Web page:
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The restaurateur with no experience who got a Michelin star in two years

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Marino Roberto ditched his fashion empire, moved to France and opened Ristorante Semplice in Mayfair. Simple, right?

“How did I get my Michelin Star?” asks Marino Roberto, owner of one-starred Ristorante Semplice in Mayfair, and its sister, the Michelin-recommended Trattoria Semplice.

“Well, you go to Borough Market, you buy all your fresh veg, you pick up an array of delicious fruit and then on your way out you swing by a special store and pick up a the star-fruit from Indonesia… it’s easy,” he laughs.

He might joke, but Roberto takes his food seriously, which might go some way to explaining how he managed to launch Ristorant Semplice in 2007 with no experience of the industry, run it, secure a Michelin Star within just two years, and then open a sister venue. And achieve all this in London while living in France.

“Owning a restaurant is very hard,” he concedes. “I had never had the direct experience of opening a restaurant and, if you branch out of your field, you never really know what challenges will be thrown up.”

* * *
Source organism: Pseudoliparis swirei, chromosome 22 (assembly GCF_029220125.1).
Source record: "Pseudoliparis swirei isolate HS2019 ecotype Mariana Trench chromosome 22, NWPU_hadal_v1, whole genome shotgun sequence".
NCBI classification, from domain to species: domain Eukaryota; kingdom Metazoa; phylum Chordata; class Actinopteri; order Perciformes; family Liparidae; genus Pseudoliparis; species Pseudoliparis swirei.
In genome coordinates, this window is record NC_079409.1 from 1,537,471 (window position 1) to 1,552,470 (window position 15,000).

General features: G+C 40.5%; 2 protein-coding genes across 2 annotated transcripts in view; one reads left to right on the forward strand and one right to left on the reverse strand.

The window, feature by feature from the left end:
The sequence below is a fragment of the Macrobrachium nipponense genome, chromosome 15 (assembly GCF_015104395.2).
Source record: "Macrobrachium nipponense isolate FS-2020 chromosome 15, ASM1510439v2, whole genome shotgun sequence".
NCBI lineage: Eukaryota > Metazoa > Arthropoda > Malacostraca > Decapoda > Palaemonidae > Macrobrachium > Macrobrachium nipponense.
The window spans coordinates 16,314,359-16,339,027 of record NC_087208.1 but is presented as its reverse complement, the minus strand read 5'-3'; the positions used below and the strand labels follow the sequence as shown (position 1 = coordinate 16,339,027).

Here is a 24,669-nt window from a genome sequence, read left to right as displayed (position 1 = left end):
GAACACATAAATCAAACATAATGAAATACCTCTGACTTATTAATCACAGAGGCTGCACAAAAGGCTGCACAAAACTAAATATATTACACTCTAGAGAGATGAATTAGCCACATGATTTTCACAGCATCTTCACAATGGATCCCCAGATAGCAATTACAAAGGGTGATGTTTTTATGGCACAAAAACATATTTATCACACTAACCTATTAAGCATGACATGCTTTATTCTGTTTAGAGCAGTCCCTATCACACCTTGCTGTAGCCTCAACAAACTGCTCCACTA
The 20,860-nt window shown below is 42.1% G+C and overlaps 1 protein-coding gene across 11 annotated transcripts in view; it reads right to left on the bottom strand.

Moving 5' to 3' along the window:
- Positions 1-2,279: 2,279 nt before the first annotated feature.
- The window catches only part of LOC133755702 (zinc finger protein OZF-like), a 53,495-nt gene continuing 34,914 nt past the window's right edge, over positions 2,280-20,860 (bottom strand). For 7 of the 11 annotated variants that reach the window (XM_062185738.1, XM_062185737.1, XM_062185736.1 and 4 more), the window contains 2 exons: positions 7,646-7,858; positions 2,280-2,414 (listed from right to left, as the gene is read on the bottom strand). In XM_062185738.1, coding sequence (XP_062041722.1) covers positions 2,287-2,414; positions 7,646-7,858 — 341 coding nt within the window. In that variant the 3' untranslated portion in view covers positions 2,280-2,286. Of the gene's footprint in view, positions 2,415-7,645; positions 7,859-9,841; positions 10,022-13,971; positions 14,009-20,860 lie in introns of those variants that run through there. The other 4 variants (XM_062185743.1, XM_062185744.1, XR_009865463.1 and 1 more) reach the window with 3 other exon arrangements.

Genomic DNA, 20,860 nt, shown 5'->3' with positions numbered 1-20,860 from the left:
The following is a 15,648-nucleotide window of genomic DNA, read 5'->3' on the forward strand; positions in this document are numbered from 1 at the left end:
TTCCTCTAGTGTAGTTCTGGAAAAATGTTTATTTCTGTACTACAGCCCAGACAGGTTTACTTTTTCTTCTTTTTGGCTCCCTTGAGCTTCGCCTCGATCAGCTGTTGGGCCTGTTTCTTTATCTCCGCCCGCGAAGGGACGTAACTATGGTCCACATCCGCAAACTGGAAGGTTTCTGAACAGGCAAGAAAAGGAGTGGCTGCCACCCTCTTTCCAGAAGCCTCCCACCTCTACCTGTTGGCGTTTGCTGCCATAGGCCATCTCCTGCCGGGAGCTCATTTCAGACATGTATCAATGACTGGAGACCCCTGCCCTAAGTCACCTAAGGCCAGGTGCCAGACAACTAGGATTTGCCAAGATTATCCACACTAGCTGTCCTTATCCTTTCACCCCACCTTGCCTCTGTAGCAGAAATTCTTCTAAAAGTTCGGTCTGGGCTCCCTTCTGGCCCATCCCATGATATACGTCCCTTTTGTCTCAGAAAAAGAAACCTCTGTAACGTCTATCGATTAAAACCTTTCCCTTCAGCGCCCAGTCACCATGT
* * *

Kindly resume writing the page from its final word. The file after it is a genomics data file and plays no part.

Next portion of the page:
After 15 years working in retail – opening and closing a number of clothing stores and going through the stress of the recession of the early Nineties – five years ago Roberto decided he wanted to change his lifestyle.

He upped sticks to the South of France and, with the money from the sale of his Hertfordshire home, bought a restaurant just off New Bond Street and called it Semplice, meaning simple.  

The road to a simple life, however, is paved with complexity – especially when you’re a determined business owner with ambition.

“To enjoy this kind of success you need an accomplished chef and a very good manager. The success of a restaurant depends on it,” he explains. In chef Marco Torri and manager and co-owner Giovanni Baldino, both of Locanda Locatelli fame, he has found just that.

“I had never had the direct experience of opening a restaurant and, if you branch out of your field, you never really know what challenges will be thrown up”

We’re sitting outside Trattoria Semplice having some lunch – I foolishly order a buffalo mozzarella and tomato salad. “The only dish on the menu that my chef didn’t cook,” says Roberto, half-joking but clearly miffed. “You’ll have to taste some of my pasta.”

And taste it I do, albeit sometime later. “It’s cold now – you’ll tell everyone I served you cold pasta!” he gibes.

Roberto is your archetypal Italian. He’s confident, but not too cocky. Although his heavily accented English is less than perfect, he calmly switches between talking shop with me and chatting in his mother tongue to others in the restaurant. He is sharply dressed but keeps it casual in jeans, complimenting his coiffured tight curls and golden skin.

“It’s not easy to have a restaurant at this level because you have to have a team that can deliver every day. Most restaurants have a high turnover of staff – it’s the nature of hospitality – but I’m trying to build a solid base of dedicated staff I can trust.”